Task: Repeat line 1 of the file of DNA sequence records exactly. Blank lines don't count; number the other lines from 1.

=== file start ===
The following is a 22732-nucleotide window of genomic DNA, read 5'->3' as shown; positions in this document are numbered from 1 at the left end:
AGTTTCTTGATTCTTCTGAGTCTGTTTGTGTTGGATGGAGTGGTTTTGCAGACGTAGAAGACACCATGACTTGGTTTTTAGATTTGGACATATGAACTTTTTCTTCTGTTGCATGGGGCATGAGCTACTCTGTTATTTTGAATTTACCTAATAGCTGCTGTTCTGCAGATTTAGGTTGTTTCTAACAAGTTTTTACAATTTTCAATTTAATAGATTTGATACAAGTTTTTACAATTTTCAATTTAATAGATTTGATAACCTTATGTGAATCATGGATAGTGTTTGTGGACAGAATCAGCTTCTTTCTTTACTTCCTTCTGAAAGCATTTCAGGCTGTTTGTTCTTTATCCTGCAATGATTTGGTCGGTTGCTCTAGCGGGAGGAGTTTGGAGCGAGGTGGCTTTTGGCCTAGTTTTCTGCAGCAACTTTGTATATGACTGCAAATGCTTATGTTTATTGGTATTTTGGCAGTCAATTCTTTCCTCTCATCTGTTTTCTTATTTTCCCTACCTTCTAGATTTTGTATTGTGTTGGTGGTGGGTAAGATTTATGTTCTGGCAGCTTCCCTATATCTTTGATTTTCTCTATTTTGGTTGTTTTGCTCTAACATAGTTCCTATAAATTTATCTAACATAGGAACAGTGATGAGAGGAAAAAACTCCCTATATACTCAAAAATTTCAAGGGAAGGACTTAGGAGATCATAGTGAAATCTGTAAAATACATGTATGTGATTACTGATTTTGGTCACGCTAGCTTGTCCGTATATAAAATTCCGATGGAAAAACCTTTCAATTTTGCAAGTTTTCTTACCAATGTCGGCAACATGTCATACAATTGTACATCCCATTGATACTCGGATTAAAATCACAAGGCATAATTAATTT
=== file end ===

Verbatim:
The following is a 22732-nucleotide window of genomic DNA, read 5'->3' as shown; positions in this document are numbered from 1 at the left end: